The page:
To that end, the first trailer featured a tween James T. Kirk driving a vintage Corvette over a cliff. In the movie, this scene is actually a billion times better because, unlike in the trailer, young Kirk is blasting “Sabotage” by the Beastie Boys. Out of all of the retcons in this movie, this is easily the best one. Thinking about William Shatner’s Kirk listening to “Intergalactic” is initially difficult but then endlessly fun.
Abrams’ Star Trek had a mixed impact on the rest of the franchise. Because the film’s first sequel (Into Darkness) didn’t arrive until four years later, some of the mainstream goodwill and momentum of the first film was arguably lost to time. And by the time Star Trek Beyond was released in 2016, you could argue that the moviegoing public had moved on. But one great irony of Abrams’ Trekverse petering out is that all the talent involved in the first film became mega-stars — mostly thanks to Star Trek.
Sure, Chris Pine and Zoe Saldana were hardly nobodies when Star Trek came out, but after? They became huge. Today, folks probably think of Wonder Woman first in relation to Pine, and Guardians of the Galaxy first in terms of Saldana. But could they have landed those roles without Trek’s smash success? And though Anton Yelchin died tragically in 2016, his post-Trek roles in 2013’s Only Lovers Left Alive and 2015’s Green Room were show-stoppers.
Meanwhile, John Cho went from being the guy in the Harold and Kumar movies to a leading Hollywood actor, with big roles in fan-favorite series like Sleepy Hollow, and the TV version of The Exorcist. Cho is also set to star as Spike in the new live-action adaptation of Cowboy Bebop. Again, would Cho be flourishing like this were it not for his version of Sulu in Star Trek?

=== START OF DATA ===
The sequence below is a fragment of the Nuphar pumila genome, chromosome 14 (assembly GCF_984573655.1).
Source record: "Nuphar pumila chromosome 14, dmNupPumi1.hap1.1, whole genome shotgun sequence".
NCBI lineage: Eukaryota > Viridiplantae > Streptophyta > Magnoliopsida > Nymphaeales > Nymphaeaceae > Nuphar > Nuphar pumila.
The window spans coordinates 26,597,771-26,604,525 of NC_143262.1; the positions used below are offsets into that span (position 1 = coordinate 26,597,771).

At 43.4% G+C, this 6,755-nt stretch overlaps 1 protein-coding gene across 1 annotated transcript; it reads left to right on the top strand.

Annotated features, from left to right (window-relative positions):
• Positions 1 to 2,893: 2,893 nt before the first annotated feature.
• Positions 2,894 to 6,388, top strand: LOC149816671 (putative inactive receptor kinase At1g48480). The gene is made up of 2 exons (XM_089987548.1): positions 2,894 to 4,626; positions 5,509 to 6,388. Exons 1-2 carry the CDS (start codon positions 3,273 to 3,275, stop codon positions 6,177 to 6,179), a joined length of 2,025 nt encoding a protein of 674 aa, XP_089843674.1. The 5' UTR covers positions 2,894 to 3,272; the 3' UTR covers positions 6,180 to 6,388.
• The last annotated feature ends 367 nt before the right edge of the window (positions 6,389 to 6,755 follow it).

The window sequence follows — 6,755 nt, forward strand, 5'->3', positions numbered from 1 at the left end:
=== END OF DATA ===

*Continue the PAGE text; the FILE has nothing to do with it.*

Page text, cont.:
Additionally, Chris Hemsworth played Jim Kirk’s father, George Kirk, in the powerful prologue for Trek, a moment non-Trekkies forgot because Hemsworth became much more famous shortly thereafter playing Thor in his titular 2011 outing for Marvel.
And then there’s J.J. Abrams. There’s literally no way Lucasfilm and Disney would have hired Abrams to reboot the Star Wars movies had he only been coming off Cloverfield and Super 8. The wildly successful and convincing Star Trek reboot in 2009 is what made Abrams into the super-director we think of now. Subjectively, that may not have been a good thing for Star Trek fans or Star Wars fans but, objectively speaking, the 2009 Trek reboot led to a vast pop culture universe and resulted in The Force Awakens. In this way, Star Trek can be thought of the most pivotal sci-fi movie of the 21st century so far. (And, unlike The Force Awakens or The Rise of Skywalker, it’s aged well.)
By the time Star Trek arrived in 2009, there had already been a billion different sequels, prequels, and reassessments of the Trek franchise. Because of that, compared to Star Wars, the public pressure on 2009’s Trek wasn’t as significant as that applied to the Star Wars sequels. In fact, as the Kelvin Universe has gradually receded back into the black hole from whence it came, the rewatchability of Abrams’ Trek has only increased with time.
Instead of being the movie that had to carry an entire franchise on its shoulders, his Star Trek now scans as a novel, effective sci-fi action spectacle. It’s not only a decent Trek movie, but also Abrams’ best film to date.
You can stream Star Trek (2009) on Netflix right here.